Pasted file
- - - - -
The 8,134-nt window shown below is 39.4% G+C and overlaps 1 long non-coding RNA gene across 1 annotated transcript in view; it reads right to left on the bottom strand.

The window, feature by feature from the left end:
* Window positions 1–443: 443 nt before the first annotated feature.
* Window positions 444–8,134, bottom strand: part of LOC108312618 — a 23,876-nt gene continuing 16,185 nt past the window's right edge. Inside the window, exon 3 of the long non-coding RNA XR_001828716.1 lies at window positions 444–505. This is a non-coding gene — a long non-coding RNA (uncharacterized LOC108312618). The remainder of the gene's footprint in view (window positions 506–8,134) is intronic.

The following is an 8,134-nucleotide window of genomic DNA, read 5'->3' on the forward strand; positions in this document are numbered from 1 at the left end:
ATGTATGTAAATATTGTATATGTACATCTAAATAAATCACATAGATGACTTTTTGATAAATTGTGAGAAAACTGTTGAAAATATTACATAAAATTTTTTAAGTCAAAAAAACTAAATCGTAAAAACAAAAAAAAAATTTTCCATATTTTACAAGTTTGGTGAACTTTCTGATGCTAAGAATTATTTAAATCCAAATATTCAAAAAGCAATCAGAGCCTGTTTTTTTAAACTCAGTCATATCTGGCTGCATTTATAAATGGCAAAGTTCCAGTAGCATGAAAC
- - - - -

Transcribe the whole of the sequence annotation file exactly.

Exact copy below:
The 8,134-nt window shown below is 39.4% G+C and overlaps 1 long non-coding RNA gene across 1 annotated transcript in view; it reads right to left on the bottom strand.

The window, feature by feature from the left end:
* Window positions 1–443: 443 nt before the first annotated feature.
* Window positions 444–8,134, bottom strand: part of LOC108312618 — a 23,876-nt gene continuing 16,185 nt past the window's right edge. Inside the window, exon 3 of the long non-coding RNA XR_001828716.1 lies at window positions 444–505. This is a non-coding gene — a long non-coding RNA (uncharacterized LOC108312618). The remainder of the gene's footprint in view (window positions 506–8,134) is intronic.

The following is an 8,134-nucleotide window of genomic DNA, read 5'->3' on the forward strand; positions in this document are numbered from 1 at the left end:
ATGTATGTAAATATTGTATATGTACATCTAAATAAATCACATAGATGACTTTTTGATAAATTGTGAGAAAACTGTTGAAAATATTACATAAAATTTTTTAAGTCAAAAAAACTAAATCGTAAAAACAAAAAAAAAATTTTCCATATTTTACAAGTTTGGTGAACTTTCTGATGCTAAGAATTATTTAAATCCAAATATTCAAAAAGCAATCAGAGCCTGTTTTTTTAAACTCAGTCATATCTGGCTGCATTTATAAATGGCAAAGTTCCAGTAGCATGAAAC